Underground Railroad Sites, Ripley, OH:  Rankin House and Parker House

Rankin House: A National Historic Landmark was the home of Presbyterian minister ,John Rankin, who is reputed to have been one of Ohio's first and most active "conductors" on the Underground Railroad. Located on the Ohio River, John Rankin's home (and Ripley, Ohio in general) were considered one of the first stations on this route of the Underground Railroad. It was here that Harriet Beecher Stowe heard the escaping slave's story which became the basis for part of her famous work, Uncle Tom's Cabin.

Parker House: John Parker, a former slave, lived in this house which has been designated a National Historic Landmark, from about 1853 until his death. From this location he planned many rescue attempts of slaves held captive in the "borderlands" of Kentucky. John Parker was also the first African American to be granted a patent in the United States.  

Midwest Black Family Reunion

This event continues to grow and is now one of Cincinnati's largest family-focused events drawing over 50,000 patrons. It is held annually the third weekend of August. The event has grown from the early days of 1989 to over 50,000 people of all ages on hand each year to enjoy the three days of activities. Conceived in 1986 by Dr. Dorothy I. Height, President Emerita of the National Council of Negro Women, the Black Family Reunion Celebration was a three day cultural weekend event which brings consumers, corporations, communities, and government agencies together to focus on the historic strengths and traditional values of the Black Family.



Cincinnati Music Festival

Originally called the Ohio Valley Jazz Festival when it was first held in 1962, the Cincinnati Music Festival has grown and evolved into a spectacular two day event on Cincinnati's riverfront. Starting out as an all-jazz concert, it has evolved and grown into a two day festival featuring great music from the hottest stars in R&B, jazz, soul, and hip-hop, as well as up and coming artists. Past performers include Aretha Franklin, Duke Ellington, Miles Davis, Luther Vandross, Gerald Levert, Patti Labelle, New Edition, Earth Wind and Fire, Lakeside, Whitney Houston, Stevie Wonder and many others.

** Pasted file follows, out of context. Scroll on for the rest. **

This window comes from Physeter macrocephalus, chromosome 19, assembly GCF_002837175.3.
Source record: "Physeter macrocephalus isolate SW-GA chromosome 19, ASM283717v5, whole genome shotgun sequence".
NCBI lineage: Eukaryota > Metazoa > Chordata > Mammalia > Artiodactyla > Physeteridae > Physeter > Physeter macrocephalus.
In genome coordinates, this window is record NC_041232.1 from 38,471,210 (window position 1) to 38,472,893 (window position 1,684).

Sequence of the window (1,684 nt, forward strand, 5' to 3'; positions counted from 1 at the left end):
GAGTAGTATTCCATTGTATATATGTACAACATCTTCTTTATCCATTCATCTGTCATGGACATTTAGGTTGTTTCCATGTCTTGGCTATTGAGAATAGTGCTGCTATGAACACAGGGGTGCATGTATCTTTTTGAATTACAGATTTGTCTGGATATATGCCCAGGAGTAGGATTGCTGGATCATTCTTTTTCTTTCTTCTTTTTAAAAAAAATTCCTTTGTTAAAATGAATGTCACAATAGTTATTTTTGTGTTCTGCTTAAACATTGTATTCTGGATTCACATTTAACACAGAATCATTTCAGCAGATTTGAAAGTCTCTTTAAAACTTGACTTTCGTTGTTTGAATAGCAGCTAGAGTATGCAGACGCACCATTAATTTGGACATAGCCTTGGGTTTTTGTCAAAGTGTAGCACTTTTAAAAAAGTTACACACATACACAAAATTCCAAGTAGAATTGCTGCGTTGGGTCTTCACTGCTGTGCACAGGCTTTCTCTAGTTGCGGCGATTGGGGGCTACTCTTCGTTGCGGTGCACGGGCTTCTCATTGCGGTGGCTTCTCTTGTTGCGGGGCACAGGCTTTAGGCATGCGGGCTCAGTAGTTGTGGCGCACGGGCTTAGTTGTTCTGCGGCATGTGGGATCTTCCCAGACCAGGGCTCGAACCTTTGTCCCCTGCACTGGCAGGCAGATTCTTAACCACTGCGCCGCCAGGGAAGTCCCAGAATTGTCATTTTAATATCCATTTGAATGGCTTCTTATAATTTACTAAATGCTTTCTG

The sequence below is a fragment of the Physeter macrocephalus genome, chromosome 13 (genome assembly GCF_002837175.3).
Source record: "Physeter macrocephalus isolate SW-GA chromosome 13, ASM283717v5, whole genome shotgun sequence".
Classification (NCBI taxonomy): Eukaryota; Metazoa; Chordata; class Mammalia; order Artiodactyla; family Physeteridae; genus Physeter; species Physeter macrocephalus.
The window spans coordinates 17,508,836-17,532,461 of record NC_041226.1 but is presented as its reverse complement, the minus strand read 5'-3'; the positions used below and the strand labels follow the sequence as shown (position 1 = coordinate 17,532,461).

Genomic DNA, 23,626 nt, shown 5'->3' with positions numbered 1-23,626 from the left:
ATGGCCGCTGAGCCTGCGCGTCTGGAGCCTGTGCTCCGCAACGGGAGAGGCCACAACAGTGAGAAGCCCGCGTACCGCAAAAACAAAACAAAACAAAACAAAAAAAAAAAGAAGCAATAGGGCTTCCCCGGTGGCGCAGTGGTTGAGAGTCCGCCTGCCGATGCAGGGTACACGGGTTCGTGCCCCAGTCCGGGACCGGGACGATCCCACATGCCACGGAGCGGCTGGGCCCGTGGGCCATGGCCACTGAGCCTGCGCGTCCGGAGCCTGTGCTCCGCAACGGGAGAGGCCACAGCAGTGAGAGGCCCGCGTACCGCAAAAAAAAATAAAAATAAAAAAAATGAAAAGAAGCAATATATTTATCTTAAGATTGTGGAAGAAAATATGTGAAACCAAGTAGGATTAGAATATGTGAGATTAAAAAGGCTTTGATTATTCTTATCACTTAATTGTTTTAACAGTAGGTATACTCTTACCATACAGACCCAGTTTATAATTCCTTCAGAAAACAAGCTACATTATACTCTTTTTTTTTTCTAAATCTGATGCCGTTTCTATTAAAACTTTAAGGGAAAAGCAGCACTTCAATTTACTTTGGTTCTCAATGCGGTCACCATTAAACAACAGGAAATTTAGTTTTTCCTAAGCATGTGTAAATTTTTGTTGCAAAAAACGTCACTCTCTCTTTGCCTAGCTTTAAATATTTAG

Cincy Blues Fest

The Cincy Blues Fest is a two day blues celebration that takes place on three distinctive stages along the Ohio River at Sawyer Point Park. Food, fun and the best names in the blues come together on every first weekend in August for this annual event. Past performers include Lonnie Mack, James Cotton, Otis Rush, Pinetop Perkins, Clarence Gatemouth Brown, and Lil’ Ed & the Imperials.





 

Paul Laurence Dunbar House Historic Site, Dayton, OH

Paul Laurence Dunbar was the first African-American to gain national eminence as a poet. Born in 1872 in Dayton, Ohio, he was the son of ex-slaves and classmate to Orville Wright of aviation fame. Although he lived to be only 33 years old, Dunbar was prolific, writing short stories, novels, librettos, plays, songs and essays as well as the poetry for which he became well known. He was popular with black and white readers of his day, and his works are celebrated today by scholars and school children alike. His style encompasses two distinct voices -- the standard English of the classical poet and the evocative dialect of the turn-of-the-century black community in America. He was gifted in poetry -- the way that Mark Twain was in prose -- in using dialect to convey character